Furthermore in the Neue Freie Presse an interesting phenomenon can be identified, which is also indicative of the journalistic self-image. Because in the first issue of the foundation of the paper on 1 September 1864, the two former editors of Die Presse and now editors-in-chief of the new paper, Michael Etienne and Max Friedländer, addressed the readers on the cover page. There they outlined their motivations and their mission, as a kind of mission statement, and shared it with the readers. Over the course of several decades the foundation date of the newspaper became a major focal point and an occasion for self-reflection and self-representation. The editorial office directly wrote to the readership on the paper’s 5th, 25th, 30th and 50th anniversary and reflected on the meaning of the Neue Freie Presse. In an afterword to the “memorial day of its 50th jubilee” the editors published a note on 6 September 1914:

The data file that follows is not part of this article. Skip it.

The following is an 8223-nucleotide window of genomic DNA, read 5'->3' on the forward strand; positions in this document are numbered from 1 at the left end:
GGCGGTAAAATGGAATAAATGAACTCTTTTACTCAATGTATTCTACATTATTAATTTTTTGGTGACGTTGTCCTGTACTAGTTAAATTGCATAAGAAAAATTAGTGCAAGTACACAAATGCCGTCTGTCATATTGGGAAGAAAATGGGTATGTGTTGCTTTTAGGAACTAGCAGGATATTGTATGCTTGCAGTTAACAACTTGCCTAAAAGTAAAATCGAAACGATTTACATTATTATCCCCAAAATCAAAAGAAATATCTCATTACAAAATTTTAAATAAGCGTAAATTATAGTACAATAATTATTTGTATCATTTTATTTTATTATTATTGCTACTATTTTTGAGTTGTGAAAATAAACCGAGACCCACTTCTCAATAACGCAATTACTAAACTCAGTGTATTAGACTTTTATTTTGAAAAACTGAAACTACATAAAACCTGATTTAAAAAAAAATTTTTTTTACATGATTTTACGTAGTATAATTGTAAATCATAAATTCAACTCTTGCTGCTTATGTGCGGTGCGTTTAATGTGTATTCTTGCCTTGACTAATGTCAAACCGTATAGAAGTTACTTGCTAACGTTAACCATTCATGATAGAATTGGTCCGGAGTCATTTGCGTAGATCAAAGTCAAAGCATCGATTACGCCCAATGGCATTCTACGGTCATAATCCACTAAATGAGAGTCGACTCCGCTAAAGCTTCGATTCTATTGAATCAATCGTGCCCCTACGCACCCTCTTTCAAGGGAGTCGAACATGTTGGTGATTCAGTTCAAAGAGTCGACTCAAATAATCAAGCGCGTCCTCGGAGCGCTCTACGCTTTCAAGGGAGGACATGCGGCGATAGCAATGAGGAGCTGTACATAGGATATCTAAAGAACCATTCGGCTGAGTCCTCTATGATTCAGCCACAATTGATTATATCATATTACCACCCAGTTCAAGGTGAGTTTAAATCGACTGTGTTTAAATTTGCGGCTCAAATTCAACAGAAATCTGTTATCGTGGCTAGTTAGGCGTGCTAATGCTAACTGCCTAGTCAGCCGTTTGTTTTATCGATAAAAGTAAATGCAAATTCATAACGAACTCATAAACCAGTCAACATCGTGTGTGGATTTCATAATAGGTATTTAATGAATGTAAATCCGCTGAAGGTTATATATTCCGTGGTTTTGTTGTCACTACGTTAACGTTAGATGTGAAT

„Die ‚Neue Freie Presse’ wird die Ueberlieferungen der Vergangenheit stets in Ehren halten und stets ein unabhängiges, für die Freiheit und Selbstbestimmung der Menschen, für das deutsche Volk, für den wirtschaftlichen Fortschritt in Oesterreich und für die Macht und Größe der Monarchie mit voller Kraft eintretendes Blatt sein.“

„The ‚Neue Freie Presse‘ will always honour the traditions of the past and will forever remain a paper that fights for the independence and autonomy of the people, for the German people, for the economic progress in Austria and for the power and greatness of the monarchy.”

The recollection to the past, the reinforcement of the independence and the reference to their own values emphasise the self-image and the worldview of the paper. The recurring and repeated link to the foundation created a culture of remembrance of the business itself. As part of the interaction with the readership, this provided a vital strategy for binding them to the newspaper over a longer period. It also expresses a discursive construction of a mutual history and relationship. In particular, the expression of the self-understanding is essential for the reader-loyalty and shows up the political and ideological positioning in the journalistic spectrum.